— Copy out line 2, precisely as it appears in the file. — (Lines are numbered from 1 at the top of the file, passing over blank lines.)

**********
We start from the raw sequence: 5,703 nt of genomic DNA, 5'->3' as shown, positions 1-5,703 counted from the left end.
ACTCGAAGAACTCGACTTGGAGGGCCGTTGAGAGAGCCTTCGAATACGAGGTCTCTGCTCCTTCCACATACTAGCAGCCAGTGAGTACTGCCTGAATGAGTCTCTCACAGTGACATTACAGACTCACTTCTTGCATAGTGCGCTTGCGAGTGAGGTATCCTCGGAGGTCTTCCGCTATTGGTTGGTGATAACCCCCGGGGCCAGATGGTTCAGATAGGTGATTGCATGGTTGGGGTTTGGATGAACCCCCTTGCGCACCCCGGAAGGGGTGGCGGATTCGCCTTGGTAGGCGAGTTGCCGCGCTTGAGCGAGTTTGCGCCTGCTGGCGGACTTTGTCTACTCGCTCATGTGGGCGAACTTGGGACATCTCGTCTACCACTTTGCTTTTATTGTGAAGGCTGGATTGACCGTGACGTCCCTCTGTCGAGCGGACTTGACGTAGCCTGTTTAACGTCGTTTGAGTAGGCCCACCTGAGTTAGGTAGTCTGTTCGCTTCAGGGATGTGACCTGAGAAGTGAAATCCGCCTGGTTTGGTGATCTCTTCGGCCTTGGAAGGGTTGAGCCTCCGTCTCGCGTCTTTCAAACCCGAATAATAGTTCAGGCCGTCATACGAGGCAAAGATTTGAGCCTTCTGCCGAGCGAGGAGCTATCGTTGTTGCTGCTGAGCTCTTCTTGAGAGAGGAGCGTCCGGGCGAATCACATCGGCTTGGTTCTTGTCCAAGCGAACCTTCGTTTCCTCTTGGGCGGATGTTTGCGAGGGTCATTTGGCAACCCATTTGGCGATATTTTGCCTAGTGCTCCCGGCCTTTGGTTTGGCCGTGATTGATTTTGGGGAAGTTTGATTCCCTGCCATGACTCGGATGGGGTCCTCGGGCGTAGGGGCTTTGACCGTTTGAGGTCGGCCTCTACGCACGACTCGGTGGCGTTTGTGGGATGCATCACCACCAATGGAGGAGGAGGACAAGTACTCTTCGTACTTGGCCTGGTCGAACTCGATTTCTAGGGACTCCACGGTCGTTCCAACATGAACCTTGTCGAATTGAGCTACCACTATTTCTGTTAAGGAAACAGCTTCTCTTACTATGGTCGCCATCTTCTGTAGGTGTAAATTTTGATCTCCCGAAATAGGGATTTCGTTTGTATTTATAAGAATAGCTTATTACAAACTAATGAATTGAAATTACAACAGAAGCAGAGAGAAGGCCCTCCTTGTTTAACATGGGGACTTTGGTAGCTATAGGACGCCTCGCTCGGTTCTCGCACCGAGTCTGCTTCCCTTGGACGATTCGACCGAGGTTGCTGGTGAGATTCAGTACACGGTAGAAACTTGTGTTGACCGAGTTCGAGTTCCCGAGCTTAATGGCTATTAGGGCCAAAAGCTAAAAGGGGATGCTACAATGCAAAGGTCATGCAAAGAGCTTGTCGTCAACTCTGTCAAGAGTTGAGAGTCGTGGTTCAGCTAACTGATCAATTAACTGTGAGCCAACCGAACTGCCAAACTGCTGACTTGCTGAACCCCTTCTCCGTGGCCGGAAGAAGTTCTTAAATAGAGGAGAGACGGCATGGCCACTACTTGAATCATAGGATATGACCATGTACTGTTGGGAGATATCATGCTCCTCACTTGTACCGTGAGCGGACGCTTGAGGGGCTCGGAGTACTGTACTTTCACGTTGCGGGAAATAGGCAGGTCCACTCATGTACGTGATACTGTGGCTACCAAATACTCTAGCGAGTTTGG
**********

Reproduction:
ACTCGAAGAACTCGACTTGGAGGGCCGTTGAGAGAGCCTTCGAATACGAGGTCTCTGCTCCTTCCACATACTAGCAGCCAGTGAGTACTGCCTGAATGAGTCTCTCACAGTGACATTACAGACTCACTTCTTGCATAGTGCGCTTGCGAGTGAGGTATCCTCGGAGGTCTTCCGCTATTGGTTGGTGATAACCCCCGGGGCCAGATGGTTCAGATAGGTGATTGCATGGTTGGGGTTTGGATGAACCCCCTTGCGCACCCCGGAAGGGGTGGCGGATTCGCCTTGGTAGGCGAGTTGCCGCGCTTGAGCGAGTTTGCGCCTGCTGGCGGACTTTGTCTACTCGCTCATGTGGGCGAACTTGGGACATCTCGTCTACCACTTTGCTTTTATTGTGAAGGCTGGATTGACCGTGACGTCCCTCTGTCGAGCGGACTTGACGTAGCCTGTTTAACGTCGTTTGAGTAGGCCCACCTGAGTTAGGTAGTCTGTTCGCTTCAGGGATGTGACCTGAGAAGTGAAATCCGCCTGGTTTGGTGATCTCTTCGGCCTTGGAAGGGTTGAGCCTCCGTCTCGCGTCTTTCAAACCCGAATAATAGTTCAGGCCGTCATACGAGGCAAAGATTTGAGCCTTCTGCCGAGCGAGGAGCTATCGTTGTTGCTGCTGAGCTCTTCTTGAGAGAGGAGCGTCCGGGCGAATCACATCGGCTTGGTTCTTGTCCAAGCGAACCTTCGTTTCCTCTTGGGCGGATGTTTGCGAGGGTCATTTGGCAACCCATTTGGCGATATTTTGCCTAGTGCTCCCGGCCTTTGGTTTGGCCGTGATTGATTTTGGGGAAGTTTGATTCCCTGCCATGACTCGGATGGGGTCCTCGGGCGTAGGGGCTTTGACCGTTTGAGGTCGGCCTCTACGCACGACTCGGTGGCGTTTGTGGGATGCATCACCACCAATGGAGGAGGAGGACAAGTACTCTTCGTACTTGGCCTGGTCGAACTCGATTTCTAGGGACTCCACGGTCGTTCCAACATGAACCTTGTCGAATTGAGCTACCACTATTTCTGTTAAGGAAACAGCTTCTCTTACTATGGTCGCCATCTTCTGTAGGTGTAAATTTTGATCTCCCGAAATAGGGATTTCGTTTGTATTTATAAGAATAGCTTATTACAAACTAATGAATTGAAATTACAACAGAAGCAGAGAGAAGGCCCTCCTTGTTTAACATGGGGACTTTGGTAGCTATAGGACGCCTCGCTCGGTTCTCGCACCGAGTCTGCTTCCCTTGGACGATTCGACCGAGGTTGCTGGTGAGATTCAGTACACGGTAGAAACTTGTGTTGACCGAGTTCGAGTTCCCGAGCTTAATGGCTATTAGGGCCAAAAGCTAAAAGGGGATGCTACAATGCAAAGGTCATGCAAAGAGCTTGTCGTCAACTCTGTCAAGAGTTGAGAGTCGTGGTTCAGCTAACTGATCAATTAACTGTGAGCCAACCGAACTGCCAAACTGCTGACTTGCTGAACCCCTTCTCCGTGGCCGGAAGAAGTTCTTAAATAGAGGAGAGACGGCATGGCCACTACTTGAATCATAGGATATGACCATGTACTGTTGGGAGATATCATGCTCCTCACTTGTACCGTGAGCGGACGCTTGAGGGGCTCGGAGTACTGTACTTTCACGTTGCGGGAAATAGGCAGGTCCACTCATGTACGTGATACTGTGGCTACCAAATACTCTAGCGAGTTTGG